Wednesday, March 21, 2012

I Heard Lightbulbs

I heard lightbulbs go off.

After today, I am pretty sure there are few greater sounds.  Today, was day 2 of adding and subtracting rational expressions.  Yesterday was a bit of a scare as most students were very lost and I was unsure of how to deal with the situation.  The full story can be found here, but in short: I decided to assign the full homework assignment even though I had not adequately addressed all the topics in the assignment.  This was something that I stressed over for the rest of the day.  Was this a good decision? How am I going to answer all of their questions tomorrow? 

I decided that the best way to address class for day 2 would be to start with questions only on the stuff that I covered and then go on to better teach the new information.  I figured there would be a ton of homework questions.  When I asked who had questions, nearly everyone raised their hand.  When I asked who had questions on the LCM section from the homework, all the hands went down except for one.   I went over that problem on the overhead.  Next, I put the class into learning teams of 4 and had them sit in their groups.  I explicitly went through the steps for solving an addition problem and then had them work in teams on some example problems.  I randomly picked students to come up to the overhead with their team and teach the class the problem.  After this, I told them to work together in their teams to answer any other homework problems. After about five minutes, I asked the class if they still had questions.  No one did!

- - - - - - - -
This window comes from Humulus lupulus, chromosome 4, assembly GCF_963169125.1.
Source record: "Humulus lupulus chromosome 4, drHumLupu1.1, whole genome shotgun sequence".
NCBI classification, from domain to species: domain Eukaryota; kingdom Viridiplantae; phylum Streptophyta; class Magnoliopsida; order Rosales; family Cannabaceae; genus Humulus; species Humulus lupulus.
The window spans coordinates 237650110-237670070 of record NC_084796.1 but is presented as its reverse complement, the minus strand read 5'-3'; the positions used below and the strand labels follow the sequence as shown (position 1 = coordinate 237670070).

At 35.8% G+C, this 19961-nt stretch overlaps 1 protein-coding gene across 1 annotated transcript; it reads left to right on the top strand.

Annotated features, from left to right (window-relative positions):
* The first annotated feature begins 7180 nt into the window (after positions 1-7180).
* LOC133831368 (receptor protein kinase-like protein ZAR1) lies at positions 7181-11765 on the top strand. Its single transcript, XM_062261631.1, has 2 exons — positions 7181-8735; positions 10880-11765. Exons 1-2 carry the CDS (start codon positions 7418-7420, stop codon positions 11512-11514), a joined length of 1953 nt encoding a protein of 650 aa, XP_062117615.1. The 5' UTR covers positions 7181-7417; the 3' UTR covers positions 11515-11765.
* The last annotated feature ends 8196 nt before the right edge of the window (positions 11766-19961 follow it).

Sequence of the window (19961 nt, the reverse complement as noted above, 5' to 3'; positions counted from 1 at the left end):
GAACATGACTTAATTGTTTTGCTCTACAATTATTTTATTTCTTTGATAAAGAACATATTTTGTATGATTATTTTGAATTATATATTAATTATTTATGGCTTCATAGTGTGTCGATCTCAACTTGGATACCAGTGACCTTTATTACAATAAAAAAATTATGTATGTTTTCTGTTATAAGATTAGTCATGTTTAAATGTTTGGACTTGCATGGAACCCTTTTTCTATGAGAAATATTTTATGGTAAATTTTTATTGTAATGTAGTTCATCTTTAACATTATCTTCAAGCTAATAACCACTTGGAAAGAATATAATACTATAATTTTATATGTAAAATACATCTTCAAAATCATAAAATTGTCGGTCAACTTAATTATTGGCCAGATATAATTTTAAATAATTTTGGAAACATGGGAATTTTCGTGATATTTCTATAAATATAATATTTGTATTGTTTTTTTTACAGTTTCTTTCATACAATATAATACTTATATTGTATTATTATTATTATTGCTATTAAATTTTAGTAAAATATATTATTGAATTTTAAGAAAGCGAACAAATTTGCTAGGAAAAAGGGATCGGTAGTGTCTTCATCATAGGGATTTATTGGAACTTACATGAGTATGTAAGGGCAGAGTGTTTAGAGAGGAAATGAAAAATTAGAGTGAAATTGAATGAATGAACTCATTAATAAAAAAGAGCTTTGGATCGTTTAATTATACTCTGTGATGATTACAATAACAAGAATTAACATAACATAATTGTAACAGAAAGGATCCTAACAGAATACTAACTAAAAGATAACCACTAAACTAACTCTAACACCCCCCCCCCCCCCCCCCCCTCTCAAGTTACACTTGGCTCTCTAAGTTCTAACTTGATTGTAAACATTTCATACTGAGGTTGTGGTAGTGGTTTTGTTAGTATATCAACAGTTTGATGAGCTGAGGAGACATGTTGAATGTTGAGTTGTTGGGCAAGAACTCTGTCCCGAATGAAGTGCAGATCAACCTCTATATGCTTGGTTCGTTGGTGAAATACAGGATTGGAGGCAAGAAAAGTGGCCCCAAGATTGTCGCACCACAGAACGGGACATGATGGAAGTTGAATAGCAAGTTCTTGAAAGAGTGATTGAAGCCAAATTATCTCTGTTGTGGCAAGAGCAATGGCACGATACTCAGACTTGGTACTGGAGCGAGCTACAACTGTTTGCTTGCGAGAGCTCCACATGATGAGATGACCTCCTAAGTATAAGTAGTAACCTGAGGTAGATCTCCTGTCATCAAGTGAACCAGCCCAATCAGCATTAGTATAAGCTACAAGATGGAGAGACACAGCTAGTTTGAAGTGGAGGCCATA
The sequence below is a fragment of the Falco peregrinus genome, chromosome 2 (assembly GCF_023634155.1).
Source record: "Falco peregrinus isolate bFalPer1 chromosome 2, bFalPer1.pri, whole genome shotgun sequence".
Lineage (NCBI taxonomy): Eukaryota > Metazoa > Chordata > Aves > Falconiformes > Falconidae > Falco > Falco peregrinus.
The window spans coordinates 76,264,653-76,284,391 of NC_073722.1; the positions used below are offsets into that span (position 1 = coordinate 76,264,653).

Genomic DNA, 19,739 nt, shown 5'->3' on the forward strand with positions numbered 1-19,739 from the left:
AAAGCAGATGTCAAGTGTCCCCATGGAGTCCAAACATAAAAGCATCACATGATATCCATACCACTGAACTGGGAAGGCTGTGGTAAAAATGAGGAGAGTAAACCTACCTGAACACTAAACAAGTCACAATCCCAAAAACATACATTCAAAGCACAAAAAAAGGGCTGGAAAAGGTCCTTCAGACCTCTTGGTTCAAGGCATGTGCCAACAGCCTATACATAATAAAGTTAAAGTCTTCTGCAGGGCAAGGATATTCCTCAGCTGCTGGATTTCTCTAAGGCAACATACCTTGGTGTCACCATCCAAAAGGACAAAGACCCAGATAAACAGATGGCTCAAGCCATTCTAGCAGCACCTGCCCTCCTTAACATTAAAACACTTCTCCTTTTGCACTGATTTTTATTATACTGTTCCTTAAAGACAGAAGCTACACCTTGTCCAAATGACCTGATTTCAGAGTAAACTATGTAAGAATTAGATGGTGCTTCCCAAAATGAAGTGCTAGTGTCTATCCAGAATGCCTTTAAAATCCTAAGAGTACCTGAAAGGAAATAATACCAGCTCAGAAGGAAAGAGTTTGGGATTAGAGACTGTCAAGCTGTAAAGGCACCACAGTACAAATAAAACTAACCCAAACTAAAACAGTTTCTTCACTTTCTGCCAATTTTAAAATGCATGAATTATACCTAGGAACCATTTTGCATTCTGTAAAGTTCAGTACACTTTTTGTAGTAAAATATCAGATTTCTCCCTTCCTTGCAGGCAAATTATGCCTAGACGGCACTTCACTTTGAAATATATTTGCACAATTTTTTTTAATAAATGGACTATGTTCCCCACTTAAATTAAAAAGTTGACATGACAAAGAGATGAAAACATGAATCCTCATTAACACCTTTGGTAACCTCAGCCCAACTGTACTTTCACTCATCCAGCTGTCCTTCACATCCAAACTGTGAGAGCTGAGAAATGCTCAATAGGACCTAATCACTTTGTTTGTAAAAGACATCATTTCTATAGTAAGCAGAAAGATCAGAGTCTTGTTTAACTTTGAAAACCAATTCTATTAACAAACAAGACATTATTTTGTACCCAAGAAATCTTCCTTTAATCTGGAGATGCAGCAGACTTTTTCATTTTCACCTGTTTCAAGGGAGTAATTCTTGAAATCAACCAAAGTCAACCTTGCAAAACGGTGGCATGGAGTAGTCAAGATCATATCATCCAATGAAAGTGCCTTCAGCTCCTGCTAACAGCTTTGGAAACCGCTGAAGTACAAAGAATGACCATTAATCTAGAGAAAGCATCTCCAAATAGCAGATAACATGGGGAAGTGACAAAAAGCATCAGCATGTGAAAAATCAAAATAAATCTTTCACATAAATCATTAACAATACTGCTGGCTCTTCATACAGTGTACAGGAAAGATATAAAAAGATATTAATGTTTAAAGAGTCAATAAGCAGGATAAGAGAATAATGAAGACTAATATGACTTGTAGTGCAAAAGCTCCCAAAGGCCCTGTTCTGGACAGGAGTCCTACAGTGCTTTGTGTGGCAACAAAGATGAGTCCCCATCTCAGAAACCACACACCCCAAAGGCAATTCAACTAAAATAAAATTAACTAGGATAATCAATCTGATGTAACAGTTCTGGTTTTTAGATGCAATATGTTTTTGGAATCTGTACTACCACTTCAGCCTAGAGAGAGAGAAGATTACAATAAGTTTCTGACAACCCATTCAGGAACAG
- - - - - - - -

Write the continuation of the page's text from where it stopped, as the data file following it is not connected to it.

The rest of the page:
At this point, I knew that I had made some good decisions.  I walked around the room while they worked with their teams and I heard a ton of math related conversations.  They were truly engaged and they were doing a great job of supporting each other.  This is what I mean by, "I heard lightbulbs."  I heard a ton of, "Oh!" "I get it" "Oh, so that's where I went wrong." "Wait, I can do this." It was awesome.  Also, the fact that no one had questions by the end spoke to the productivity that occurred in the groups.  True, a few students worked individually and some did ask me questions as I walked around, but in general they worked really well and I was grateful to have chosen this collaborative approach.

Following the group work, I asked the class to tell me the steps for subtraction problems.  They were confident in answering my questions, they worked well on the example problem, and then I gave them their homework assignment.  The assignment included addition and subtraction problems and I added a few LCM problems to keep them sharp.  This time, I was fully confident that the class was in a good place.  I was so excited that my lesson plan was a success. 

Originally, I intended to include a worksheet activity where rational expressions and geometry are combined.  This did not work out as we did not have time.  I feel as though this "running out of time" phenomenon is going to be a common theme as my teaching career progresses.  However, I showed the substitute my activity, she loved it, and she told me she is going to assign it for homework over the weekend so that I can collect it on Monday and see how the students do.  Check it out: 
Students use these dimensions to answer questions
about the perimeter, area, or circumference of different shapes on the house
Students receive this worksheet (mine were black and white and they got to color if they wanted)

Oh, and by the way, the cookie bars were a huge hit :)


  1. Glad you worked it out Jodie. You were the student - you heard your own lightbulb!